12 Things Parents Need to Know When Choosing a Summer Camp


There are a lot of considerations when it comes to picking a summer camp for your kids and we’ve narrowed it down to 12 areas that you need to know when your reading brochures and visiting websites.

Many camps start advertising in March so there should be plenty of time to do your research.  We suggest collecting your information first before bringing it up with your kids.




 1.  Which type of camp is right for your kid?

  • Day Camp (The kid attends for a set time only) or Residential Camp (The kid stays overnight)?
  •  General (Traditional camp program with a selection of programs and activities) OR
     Specialized (Dedicated to a sport such as basketball or to an activity such as computers)?
  • Is the camp co-ed? (Do boys and girls participate together?)
  • Length of camp session? (One day, one week, two weeks, etc.)
  • Will it fit in your budget?


2.  Visit the camp:

  • Is there an open house you can attend?
  • Location? (How far from your home is it?) 
  • Check out the landscape. (Does it look safe or like a tornado just hit it?)
  • Anything next door or nearby of a concern? (Factory, dump, bar, etc.) 
  • Is the waterfront clean and the water safe? (Is the public allowed in the area. Is the water tested regularly?)
  • Meet the staff.


3.  Facilities:

  • Sleeping Quarters (Cabins or tents? Type of beds?) 
  • Washroom (Flush toilets and running water? Are showers available?)
  • Dining Room & Kitchen (Are they clean?)
  • Buildings (Well-kept or ready to fall down?)


4.  Discover the camp’s history:

  • Who owns and operates the camp?
  • How long have they been in the camp business?
  • Any bad history? (Closures for any reason; fatalities?) 
  • What accreditation do they have? (Member of any qualified organizations?) 
  • Can they provide references? (Actual parents you can contact?)


5.  What does the camp fee include?

  • Are there any hidden or additional fees? (Special equipment, clothing, etc. to purchase?)
  • Is their financial assistance available? (Don’t be afraid to ask!)
  • Is there pre and post camp supervision available? (For Day Camps: can you drop them off early and pick them up later? Is there an additional fee?)


6.  Emergency and Medical Care:

  • Nurse on staff or nearby?  (Located on site or nearby and availability?)
  • Doctor on staff or nearby? (Located on site or nearby and availability?)
  • Does the staff have first aid and/or emergency training? (What level and from which organization?) 
  • Are first aid/CPR kits available throughout?
  • What is the procedure if your kid becomes ill or is injured?
  • How is medicine dispensed, when and by who?


7.  Daily Schedule and Program:

  • How long are the programs?  (What is the daily schedule?)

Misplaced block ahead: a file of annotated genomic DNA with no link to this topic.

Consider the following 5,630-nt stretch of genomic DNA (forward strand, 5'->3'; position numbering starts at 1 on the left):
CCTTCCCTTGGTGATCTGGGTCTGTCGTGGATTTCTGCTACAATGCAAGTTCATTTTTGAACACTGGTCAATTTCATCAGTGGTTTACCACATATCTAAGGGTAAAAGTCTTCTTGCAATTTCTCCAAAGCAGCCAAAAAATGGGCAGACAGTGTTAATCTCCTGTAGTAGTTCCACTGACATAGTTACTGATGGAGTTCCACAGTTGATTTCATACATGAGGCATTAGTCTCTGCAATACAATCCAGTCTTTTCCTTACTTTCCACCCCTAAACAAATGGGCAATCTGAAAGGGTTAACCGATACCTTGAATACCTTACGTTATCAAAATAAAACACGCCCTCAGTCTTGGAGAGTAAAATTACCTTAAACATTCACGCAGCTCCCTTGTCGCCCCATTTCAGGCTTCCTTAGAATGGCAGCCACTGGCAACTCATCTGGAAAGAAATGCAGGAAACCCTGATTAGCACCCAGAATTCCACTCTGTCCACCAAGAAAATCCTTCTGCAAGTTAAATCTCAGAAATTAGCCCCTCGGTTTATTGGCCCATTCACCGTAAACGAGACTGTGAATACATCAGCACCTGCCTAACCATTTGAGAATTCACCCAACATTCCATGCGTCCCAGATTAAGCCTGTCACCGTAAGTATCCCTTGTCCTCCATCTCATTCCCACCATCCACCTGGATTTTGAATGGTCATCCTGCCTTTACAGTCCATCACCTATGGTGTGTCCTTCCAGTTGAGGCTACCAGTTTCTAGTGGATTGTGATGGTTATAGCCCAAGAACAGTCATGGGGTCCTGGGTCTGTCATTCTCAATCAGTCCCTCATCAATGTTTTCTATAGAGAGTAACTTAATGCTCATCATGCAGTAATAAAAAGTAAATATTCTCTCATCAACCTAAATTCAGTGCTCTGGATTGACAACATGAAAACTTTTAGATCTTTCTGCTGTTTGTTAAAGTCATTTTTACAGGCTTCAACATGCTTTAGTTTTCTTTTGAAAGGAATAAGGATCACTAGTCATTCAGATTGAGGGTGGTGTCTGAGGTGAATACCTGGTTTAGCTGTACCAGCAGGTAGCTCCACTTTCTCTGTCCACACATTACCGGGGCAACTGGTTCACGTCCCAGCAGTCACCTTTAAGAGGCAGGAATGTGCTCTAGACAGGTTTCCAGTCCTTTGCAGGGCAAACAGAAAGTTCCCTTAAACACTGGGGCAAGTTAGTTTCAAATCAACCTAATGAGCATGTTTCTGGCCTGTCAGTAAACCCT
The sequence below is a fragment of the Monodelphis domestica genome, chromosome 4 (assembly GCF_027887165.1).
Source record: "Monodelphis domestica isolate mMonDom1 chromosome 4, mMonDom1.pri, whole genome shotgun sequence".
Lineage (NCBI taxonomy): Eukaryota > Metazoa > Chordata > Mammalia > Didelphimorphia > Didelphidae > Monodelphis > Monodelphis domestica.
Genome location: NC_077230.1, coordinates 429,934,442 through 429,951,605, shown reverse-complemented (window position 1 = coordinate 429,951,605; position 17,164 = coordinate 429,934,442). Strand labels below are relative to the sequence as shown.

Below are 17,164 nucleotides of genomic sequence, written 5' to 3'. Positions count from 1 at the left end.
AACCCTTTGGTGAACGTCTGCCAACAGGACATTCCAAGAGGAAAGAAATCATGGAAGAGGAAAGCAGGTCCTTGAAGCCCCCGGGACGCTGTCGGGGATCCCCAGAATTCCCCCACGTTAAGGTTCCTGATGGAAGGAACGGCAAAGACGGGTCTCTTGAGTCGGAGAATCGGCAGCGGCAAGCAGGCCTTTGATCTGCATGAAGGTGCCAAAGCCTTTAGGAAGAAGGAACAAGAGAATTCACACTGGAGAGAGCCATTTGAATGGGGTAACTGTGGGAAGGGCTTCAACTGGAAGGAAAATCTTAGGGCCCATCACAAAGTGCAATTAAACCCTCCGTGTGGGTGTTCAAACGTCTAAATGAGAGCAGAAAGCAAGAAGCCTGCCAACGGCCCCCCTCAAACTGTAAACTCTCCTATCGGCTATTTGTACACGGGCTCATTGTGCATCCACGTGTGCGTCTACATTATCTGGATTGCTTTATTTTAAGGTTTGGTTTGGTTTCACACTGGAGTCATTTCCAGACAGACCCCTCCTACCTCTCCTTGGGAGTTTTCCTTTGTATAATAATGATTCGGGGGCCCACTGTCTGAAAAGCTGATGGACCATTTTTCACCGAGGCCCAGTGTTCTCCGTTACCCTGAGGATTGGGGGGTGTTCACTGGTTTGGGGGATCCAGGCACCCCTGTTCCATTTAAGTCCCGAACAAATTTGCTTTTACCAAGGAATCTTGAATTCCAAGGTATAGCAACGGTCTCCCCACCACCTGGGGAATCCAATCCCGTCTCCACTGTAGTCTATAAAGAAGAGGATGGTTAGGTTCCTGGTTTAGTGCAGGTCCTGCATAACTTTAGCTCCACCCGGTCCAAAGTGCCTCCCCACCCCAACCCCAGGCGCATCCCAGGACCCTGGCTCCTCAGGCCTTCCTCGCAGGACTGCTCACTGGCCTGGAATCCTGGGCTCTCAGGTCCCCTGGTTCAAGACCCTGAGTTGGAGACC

• Is their sufficient rest/quiet time?
  • Is their sufficient free time?
  • For Residential Camps: Wake up and Lights out?
  • Are all equipment and supplies included?


8.  Activities Available:

  • For Specialized Camps: are there other activities available? (Example: At computer camp, is their time to play games or go for a swim?) 
  • Do the kids have activity choices? (What kind of activity choices do they have?)


9.  Waterfront/Pool

  • Is there a designated swimming area?
  • How many lifeguards are posted?
  • What is the minimum qualification for the lifeguards?
  • Do they have emergency procedures in place? (First aid kit, spinal board, motorized boat?) 
  • What condition is the equipment in? (Boats, canoes, life jackets, docks etc.)


10.  Special Attention & Needs:

  • Accessible for physical disabilities? (Ramps, railings, equipment, etc.) 
  • For Residential Camps: Bed Wetting and Sleep Walking? (How are these situations handled?)


11.  Food:

  • Are all meals provided? (For Day Camps: Do the kids bring a lunch or do they have to purchase their meals?) 
  • What is the condition of the kitchen/food preparation area? (Has it passed the local health inspection standards; Proper food storage such as refrigerators; Proper food preparation equipment such as stoves?)
  • Is there a sample menu to view? (Is it nutritional balanced? Has it been approved by a qualified dietician?) 
  • Can special diets be accommodated? (Diabetic, allergies, Kosher, lactose intolerant, peanut allergies, etc.)
  • Kitchen staff experience and training?  (Are they aware and follow proper food preparation methods and standards?)
  • Is a snack available? (Is it available or can the camper bring their own?)


12.  Counselors and Staff:

  • Age, experience, qualifications? (Adults or teenagers and their experience and qualifications)
  • Training? (What type do they receive?)
  • Ratio of Counselors to Kids? (The closer the ratio the better) 
  • Police or Security check? (If not, why not?)


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